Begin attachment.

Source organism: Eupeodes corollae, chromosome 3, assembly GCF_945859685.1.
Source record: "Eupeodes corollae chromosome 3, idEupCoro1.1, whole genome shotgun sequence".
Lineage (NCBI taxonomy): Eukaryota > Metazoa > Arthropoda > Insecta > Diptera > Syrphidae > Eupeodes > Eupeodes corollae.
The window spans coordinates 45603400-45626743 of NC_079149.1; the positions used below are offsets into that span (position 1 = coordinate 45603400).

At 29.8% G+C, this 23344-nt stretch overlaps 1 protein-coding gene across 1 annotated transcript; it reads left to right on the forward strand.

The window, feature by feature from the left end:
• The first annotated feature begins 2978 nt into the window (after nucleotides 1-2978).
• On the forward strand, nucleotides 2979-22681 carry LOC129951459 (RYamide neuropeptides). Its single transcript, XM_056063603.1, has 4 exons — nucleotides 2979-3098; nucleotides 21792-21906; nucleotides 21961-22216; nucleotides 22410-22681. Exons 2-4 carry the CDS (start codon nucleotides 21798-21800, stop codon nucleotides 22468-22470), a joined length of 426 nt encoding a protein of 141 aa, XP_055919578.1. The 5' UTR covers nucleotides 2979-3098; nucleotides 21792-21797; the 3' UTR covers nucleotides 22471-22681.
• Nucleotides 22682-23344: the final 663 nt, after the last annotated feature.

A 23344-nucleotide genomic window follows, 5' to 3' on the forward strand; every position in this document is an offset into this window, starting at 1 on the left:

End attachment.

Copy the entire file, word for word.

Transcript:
Source organism: Eupeodes corollae, chromosome 3, assembly GCF_945859685.1.
Source record: "Eupeodes corollae chromosome 3, idEupCoro1.1, whole genome shotgun sequence".
Lineage (NCBI taxonomy): Eukaryota > Metazoa > Arthropoda > Insecta > Diptera > Syrphidae > Eupeodes > Eupeodes corollae.
The window spans coordinates 45603400-45626743 of NC_079149.1; the positions used below are offsets into that span (position 1 = coordinate 45603400).

At 29.8% G+C, this 23344-nt stretch overlaps 1 protein-coding gene across 1 annotated transcript; it reads left to right on the forward strand.

The window, feature by feature from the left end:
• The first annotated feature begins 2978 nt into the window (after nucleotides 1-2978).
• On the forward strand, nucleotides 2979-22681 carry LOC129951459 (RYamide neuropeptides). Its single transcript, XM_056063603.1, has 4 exons — nucleotides 2979-3098; nucleotides 21792-21906; nucleotides 21961-22216; nucleotides 22410-22681. Exons 2-4 carry the CDS (start codon nucleotides 21798-21800, stop codon nucleotides 22468-22470), a joined length of 426 nt encoding a protein of 141 aa, XP_055919578.1. The 5' UTR covers nucleotides 2979-3098; nucleotides 21792-21797; the 3' UTR covers nucleotides 22471-22681.
• Nucleotides 22682-23344: the final 663 nt, after the last annotated feature.

A 23344-nucleotide genomic window follows, 5' to 3' on the forward strand; every position in this document is an offset into this window, starting at 1 on the left: